I am certain that I never did grow in grace one-half so much anywhere as I have upon the bed of pain. – Charles Spurgeon
“This is the worst headache of my life. “
Wait. What did I just say?
Anyone with any medical knowledge knows that these words are a red flag.
My veins were popping out of my head and neck. My heart rate skyrocketed. My body hurt all over. I couldn’t see. I am not one to get nervous during a medical emergency, I can stay calm and care for others when those around me need me. No problem. When it was myself, it was a whole different story. I was helpless, I couldn’t care for myself the way I would care for someone else.
Off to Urgent Care we went. Then to the ER. Then to another ER. Then to Chick-Fil-A, but that’s irrelevant to the story.
The weeks following this episode were filled with appointments and scans. Several doctors and dozens of NPs and PA-Cs, even a massage therapist, out of desperation. Everyone around me had an opinion. If one more person compared this to their half-sister’s cousin’s migraines, I was going to explode.
Tons of experiments, minimal answers.
I am finally on the mend and I am not going to go into the terribly long and obnoxious diagnosis and healing process, but instead I will go into what I learned in the months that I dealt with chronic pain.
- I learned that it is okay to take a break. Ask for a break. Take care of yourself so that you can better take care of others. This is true with and without chronic pain.
- I learned that it is okay for a patient to tell you their pain level is a 10. In their mind, it very well may be. Stop the stupid medical humor memes about patients saying their pain level is a 10/10.
- I learned more empathy. No explanation needed.
- I learned that people cannot read your mind, your pain level, or your stress level. Be open. You DO NOT have to be okay all the time. It’s okay not to be okay. (Jessie J reference) Most of the people around me have been so supportive and understanding when I needed a morning off or I needed to leave early to go to another appointment or when I forgot about a meeting (or two).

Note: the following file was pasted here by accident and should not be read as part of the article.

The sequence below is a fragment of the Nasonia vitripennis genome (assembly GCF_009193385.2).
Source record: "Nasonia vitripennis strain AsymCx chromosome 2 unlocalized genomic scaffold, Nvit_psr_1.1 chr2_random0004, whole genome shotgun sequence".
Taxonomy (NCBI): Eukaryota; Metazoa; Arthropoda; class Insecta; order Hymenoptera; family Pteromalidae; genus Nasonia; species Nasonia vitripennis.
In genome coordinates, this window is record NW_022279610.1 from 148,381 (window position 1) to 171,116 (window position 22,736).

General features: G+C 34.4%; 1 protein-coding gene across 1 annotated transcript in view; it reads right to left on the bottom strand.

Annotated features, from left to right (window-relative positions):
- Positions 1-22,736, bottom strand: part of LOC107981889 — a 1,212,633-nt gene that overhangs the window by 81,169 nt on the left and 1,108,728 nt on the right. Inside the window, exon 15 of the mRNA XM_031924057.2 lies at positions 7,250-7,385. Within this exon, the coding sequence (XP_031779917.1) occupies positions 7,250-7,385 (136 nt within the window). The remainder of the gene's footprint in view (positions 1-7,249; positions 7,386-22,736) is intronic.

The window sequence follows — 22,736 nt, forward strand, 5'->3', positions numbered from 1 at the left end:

- I learned to be humble enough to accept that I can’t figure it all out on my own. I am so guilty of self-diagnosing. I have to say, 90% of the time, I’m pretty darn accurate. I have even convinced a doctor to give me antibiotics over the phone. (Shall not be named.) Before this episode that landed me in the ER, I was convinced I could fix my daily headaches by eating healthier, sleeping more, ect. I was convinced there was nothing really wrong with me. I was wrong.
- I learned that pain is temporary. Don’t make permanent decisions on temporary feelings. I am so thankful for the forgiveness of those around me. (Looking at you, mom.) There were some times that I could not even think clearly, and I was a bear. That is putting it nicely.
- Most importantly, I learned to prioritize. When dealing with chronic pain, I learned to be functional while still in pain. However, it was not always 100% possible. There was no way I could do everything I wanted, or even needed, to do. I learned to prioritize. This made the workaholic in me cry. This made me cry in real life. (Crying did not help the headaches, btw) I felt like I let people down. Like I missed opportunities. But looking back, I would not change a thing. No one fired me. No one failed me. It all ended up okay.
To anyone dealing with chronic pain – you are not alone. Get a second opinion, get a third, fourth, and fifth. Don’t take no for an answer. Don’t give up. Research for yourself. Trust your gut. Pray, and know that I am praying for you.